How a thrill-seeking personality helps Olympic athletes
To some extent, we all crave complex and new experiences – that is, we all seek new sensations. Whether it’s our attraction to the latest shiny gadget or the newest fashion trend, novelty tugs at us. But even though we all share an interest in new sensations, what sets high sensation-seeking personalities apart is that they crave these exotic and intense experiences to an extent that they’re willing to risk their health. What’s amazing is that some high sensation-seeking individuals experience less stress and are fearless and calm in the face of danger. For example, 2014 Olympic slalom gold medalist Mikaela Shiffrin tears down mountains at speeds of 80 mph. But she recently told Sky Magazine that the experience can feel like it unfolds in slow motion while she’s “finding a way to control the controllable.” There’s neurological evidence to back up the sense of calm that athletes like Shiffrin feel in midst of chaos and danger. You may have heard of cortisol – it’s the “fight or flight” hormone, and it can make us feel stressed and overwhelmed. However, when people with high sensation-seeking personalities have intense experiences, they don’t produce that much cortisol. On top of that, they produce higher levels of “pleasure” chemicals like dopamine.

It takes a certain type of person to even attempt the skeleton. Fabrizio Bensch/Reuters

Olympics Open With Koreas Marching Together, Offering Hope for Peace
But South Korea’s president, Moon Jae-in, seems to see the Games as central to his effort to proactively engage North Korea and persuade the reclusive country to enter into negotiations to scale back its nuclear and ballistic missile program. “Many considered it an impossible dream to have an Olympics of peace, in which North Korea would participate and the two Koreas would form a joint team,” Mr. Moon said in an address to the International Olympic Committee this week. Friday’s opening ceremony, directed by Song Seung-whan, a South Korean actor and popular theatrical creator, sought to project a vision of unification and peace on the long-divided peninsula. “As a starting point, Korea is the only divided country in the world,” Mr. Song said in an interview hours before the ceremony began. He said that even though North Korea was not expected to attend when he began planning the ceremony’s themes, “we started with peace in mind.” “Of course it was a surprise,” he said of the North’s decision to join the Games. “It will be an opportunity for the peace we were thinking of to be shown to the world in a more deep way.”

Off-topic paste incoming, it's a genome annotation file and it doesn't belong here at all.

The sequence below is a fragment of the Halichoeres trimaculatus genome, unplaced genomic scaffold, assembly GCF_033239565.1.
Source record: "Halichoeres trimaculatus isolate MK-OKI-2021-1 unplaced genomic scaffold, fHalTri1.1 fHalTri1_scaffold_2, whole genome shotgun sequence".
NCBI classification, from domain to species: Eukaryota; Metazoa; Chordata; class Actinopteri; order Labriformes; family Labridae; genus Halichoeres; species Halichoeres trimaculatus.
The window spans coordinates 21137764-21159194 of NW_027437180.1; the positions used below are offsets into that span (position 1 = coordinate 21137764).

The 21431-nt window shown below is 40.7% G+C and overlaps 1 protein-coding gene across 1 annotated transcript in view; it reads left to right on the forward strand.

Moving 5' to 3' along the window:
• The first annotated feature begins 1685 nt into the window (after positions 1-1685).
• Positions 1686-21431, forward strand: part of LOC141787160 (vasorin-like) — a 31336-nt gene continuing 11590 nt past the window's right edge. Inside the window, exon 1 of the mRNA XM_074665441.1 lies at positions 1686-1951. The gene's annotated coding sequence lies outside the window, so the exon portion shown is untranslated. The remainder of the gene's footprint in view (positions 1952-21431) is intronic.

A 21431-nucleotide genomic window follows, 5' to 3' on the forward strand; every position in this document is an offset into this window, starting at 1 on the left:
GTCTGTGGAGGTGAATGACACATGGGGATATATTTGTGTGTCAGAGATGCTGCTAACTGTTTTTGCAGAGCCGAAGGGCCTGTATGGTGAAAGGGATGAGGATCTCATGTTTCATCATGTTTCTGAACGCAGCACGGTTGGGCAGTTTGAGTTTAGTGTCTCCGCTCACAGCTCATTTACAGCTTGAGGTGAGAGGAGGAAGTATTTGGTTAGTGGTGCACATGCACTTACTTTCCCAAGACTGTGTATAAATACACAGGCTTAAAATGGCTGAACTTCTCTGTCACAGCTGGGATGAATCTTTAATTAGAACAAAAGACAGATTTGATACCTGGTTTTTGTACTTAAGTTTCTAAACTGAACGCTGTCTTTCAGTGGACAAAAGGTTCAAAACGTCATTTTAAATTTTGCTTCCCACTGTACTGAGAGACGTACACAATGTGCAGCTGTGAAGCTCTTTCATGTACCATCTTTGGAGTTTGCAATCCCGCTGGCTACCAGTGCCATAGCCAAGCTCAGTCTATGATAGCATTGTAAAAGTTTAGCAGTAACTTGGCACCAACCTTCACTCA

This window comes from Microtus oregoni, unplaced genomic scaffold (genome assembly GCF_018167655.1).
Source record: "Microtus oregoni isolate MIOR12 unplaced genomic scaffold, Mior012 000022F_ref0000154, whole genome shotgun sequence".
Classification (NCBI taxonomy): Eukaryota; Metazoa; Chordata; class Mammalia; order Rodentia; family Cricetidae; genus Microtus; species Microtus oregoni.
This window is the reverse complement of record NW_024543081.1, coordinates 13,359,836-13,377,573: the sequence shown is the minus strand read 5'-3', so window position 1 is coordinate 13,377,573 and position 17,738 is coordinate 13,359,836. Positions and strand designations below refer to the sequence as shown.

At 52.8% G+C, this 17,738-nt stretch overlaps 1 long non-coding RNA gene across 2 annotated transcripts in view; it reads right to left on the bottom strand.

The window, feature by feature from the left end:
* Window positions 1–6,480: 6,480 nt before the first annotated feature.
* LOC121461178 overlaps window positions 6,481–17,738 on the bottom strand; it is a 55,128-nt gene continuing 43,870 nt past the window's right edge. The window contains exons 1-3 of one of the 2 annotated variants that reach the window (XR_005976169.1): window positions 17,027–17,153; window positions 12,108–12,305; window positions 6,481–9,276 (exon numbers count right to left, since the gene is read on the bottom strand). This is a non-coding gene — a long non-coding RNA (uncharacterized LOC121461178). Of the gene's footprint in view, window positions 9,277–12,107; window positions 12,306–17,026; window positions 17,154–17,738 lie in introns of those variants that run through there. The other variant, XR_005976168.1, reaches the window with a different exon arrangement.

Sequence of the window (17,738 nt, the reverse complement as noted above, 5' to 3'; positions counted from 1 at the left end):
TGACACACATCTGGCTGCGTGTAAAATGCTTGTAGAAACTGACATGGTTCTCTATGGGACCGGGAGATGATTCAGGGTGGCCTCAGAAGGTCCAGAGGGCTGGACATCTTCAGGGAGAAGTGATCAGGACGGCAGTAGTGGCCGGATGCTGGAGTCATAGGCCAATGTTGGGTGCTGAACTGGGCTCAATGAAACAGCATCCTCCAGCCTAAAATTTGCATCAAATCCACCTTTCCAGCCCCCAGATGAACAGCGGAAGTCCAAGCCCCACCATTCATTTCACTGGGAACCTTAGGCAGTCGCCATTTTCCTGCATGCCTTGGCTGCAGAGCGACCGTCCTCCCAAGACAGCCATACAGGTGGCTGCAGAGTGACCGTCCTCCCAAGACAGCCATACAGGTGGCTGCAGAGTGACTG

Arsenal’s Lisa Evans launches scheme to get more women playing football
Coinciding with the celebration of 100 years since women gained the right to vote in the UK, Scotland’s Lisa Evans and three other top European internationals are using social media to spread the word about Women’s football. The Football Association have invested in a number of campaigns in recent years aimed at increasing girls’ participation in sports. Initiatives like Gameplan for Growth, Together #WePlayStrong, Girls Active, and This Girl Can have marked a growing interest and focus on this particular social issue. The latest Office for National Statistics research shows girls still spend almost half the time boys do taking part in sport and are less likely to be involved in sport at all, with 38.8% of boys doing sport daily, compared with 26.4% of girls. The Arsenal and Scotland player Lisa Evans believes using new technology to target teenagers is vital to increasing the profile of women in sport: “Social media is taking over and is the biggest thing out there for attracting people to anything – be it news, sport or entertainment. Instagram, Snapchat, YouTube, they’re the growth markets for teenagers. So using them is one way we get to the age group we are targeting and hopefully can encourage them to play football.”

VIKTRE & pro athletes from around the world to launch power for Puerto Rico